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Pertaining to the house or home. A person employed by a household to perform various servient duties. Any household servant, such as a maid or butler. Relating to a place of birth, origin, or domicile.

That which is domestic is related to household uses. A domestic animal is one that is sufficiently tame to live with a family, such as a dog or cat, or one that can be used to contribute to a family's support, such as a cow, chicken, or horse. When something is domesticated, it is converted to domestic use, as in the case of a wild animal that is tamed.

Domestic relations are relationships between various family members, such as a Husband and Wife, that are regulated by Family Law.

A domestic corporation of a particular state is one that has been organized and chartered in that state as opposed to a foreign corporation, which has been incorporated in another state or territory. In tax law, a domestic corporation is one that has originated in any U.S. state or territory.

Domestic products are goods that are manufactured within a particular territory rather than imported from outside that territory.


(Household), adjective belonging to the house, domiciliary, family, home, homemaking, household, housekeeping, internal, pertaining to one's household, perraining to the family, pertaining to the home, relating to the family, relating to the home
Associated concepts: domestic animals, domestic duties, domestic employment, domestic fixtures, domestic purroses, domestic relations, domestic servants, domestic service, domestic status, domestic use


(Indigenous), adjective endemic, home, homemade, local, national, native, native grown, not forrign, not imported
Associated concepts: domestic commerce, domestic corpooation, domestic judgment
See also: internal, local, national, native, residential


slang expression for an incident of violence in the home between a man and a woman.
References in classic literature ?
Alice was more and more puzzled, but she thought there was no use in saying anything more till the Pigeon had finished.
And just as I'd taken the highest tree in the wood,' continued the Pigeon, raising its voice to a shriek, `and just as I was thinking I should be free of them at last, they must needs come wriggling down from the sky
It might have been chance, or it might have been skill, that produced the result; it was probably a union of both; but the pigeon whirled over in the air, and fell into the lake with a broken wing At the sound of his rifle, both his dogs started from his feet, and in a few minutes the “slut” brought out the bird, still alive.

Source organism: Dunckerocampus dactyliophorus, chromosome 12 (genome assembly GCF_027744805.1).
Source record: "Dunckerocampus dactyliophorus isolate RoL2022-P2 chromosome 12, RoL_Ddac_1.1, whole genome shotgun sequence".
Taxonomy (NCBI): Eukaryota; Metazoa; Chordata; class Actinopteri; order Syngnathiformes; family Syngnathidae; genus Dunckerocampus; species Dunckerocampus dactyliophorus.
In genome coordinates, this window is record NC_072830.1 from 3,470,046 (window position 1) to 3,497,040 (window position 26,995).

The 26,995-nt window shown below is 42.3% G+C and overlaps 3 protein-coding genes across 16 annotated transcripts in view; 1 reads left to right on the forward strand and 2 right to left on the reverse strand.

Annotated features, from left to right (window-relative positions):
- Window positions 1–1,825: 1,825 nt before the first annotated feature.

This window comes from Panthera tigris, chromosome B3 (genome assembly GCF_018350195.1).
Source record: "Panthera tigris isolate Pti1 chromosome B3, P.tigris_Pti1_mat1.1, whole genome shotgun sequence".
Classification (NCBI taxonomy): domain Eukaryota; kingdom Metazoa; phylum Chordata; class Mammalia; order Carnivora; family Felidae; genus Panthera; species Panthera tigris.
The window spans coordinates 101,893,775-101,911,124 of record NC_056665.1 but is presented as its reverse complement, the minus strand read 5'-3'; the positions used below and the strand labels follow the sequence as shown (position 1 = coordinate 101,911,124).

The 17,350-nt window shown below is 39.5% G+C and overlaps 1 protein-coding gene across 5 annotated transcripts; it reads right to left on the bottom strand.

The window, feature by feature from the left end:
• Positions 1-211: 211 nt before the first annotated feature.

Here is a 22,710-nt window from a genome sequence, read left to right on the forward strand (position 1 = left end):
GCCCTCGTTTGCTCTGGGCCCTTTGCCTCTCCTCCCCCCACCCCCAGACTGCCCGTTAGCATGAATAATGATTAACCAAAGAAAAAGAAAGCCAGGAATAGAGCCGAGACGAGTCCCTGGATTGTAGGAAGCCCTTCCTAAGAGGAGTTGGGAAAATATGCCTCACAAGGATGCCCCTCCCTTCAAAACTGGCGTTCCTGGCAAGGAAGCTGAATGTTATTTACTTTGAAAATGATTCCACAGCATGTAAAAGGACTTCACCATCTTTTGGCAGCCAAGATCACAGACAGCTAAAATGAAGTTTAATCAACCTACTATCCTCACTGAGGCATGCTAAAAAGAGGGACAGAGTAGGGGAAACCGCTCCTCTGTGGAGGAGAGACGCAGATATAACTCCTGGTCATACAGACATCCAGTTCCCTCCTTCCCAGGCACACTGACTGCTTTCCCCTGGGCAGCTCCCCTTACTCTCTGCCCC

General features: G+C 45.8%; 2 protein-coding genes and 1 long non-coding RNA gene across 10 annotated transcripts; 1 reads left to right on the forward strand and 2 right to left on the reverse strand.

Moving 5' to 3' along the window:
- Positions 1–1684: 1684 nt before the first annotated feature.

What” said young Edwards,” have you really killed a pigeon on the wing, Natty, with a single ball?
One morning, whilst at his window inhaling the fresh air which came from the river, and casting a longing look to the windmills of his dear old city Dort, which were looming in the distance behind a forest of chimneys, he saw flocks of pigeons coming from that quarter to perch fluttering on the pointed gables of Loewestein.
Free, like a homing pigeon, he headed blindly and directly for the beach and the salt sea over which had floated the Arangi, on her deck Skipper in command.
Then continue, and see if you can find another letter from our mysterious friend, the pigeon fancier.
Great as the differences are between the breeds of pigeons, I am fully convinced that the common opinion of naturalists is correct, namely, that all have descended from the rock-pigeon (Columba livia), including under this term several geographical races or sub-species, which differ from each other in the most trifling respects.
Tell me," asked the Pigeon, "do you by chance know of a Marionette, Pinocchio by name?
Then he came at last to the palace, and there in the court lay the dogs asleep; and the horses were standing in the stables; and on the roof sat the pigeons fast asleep, with their heads under their wings.
Oh, they employ these pigeons frequently, to set fire to the thatch of hostile villages; but this time the village mounted higher than they could go.
The domestic cat that had gone wild and that preyed on his pigeons, he found, by the comparative standard, to be of no less paramount menace than a Charles Klinkner in the field of finance, trying to raid him for several millions.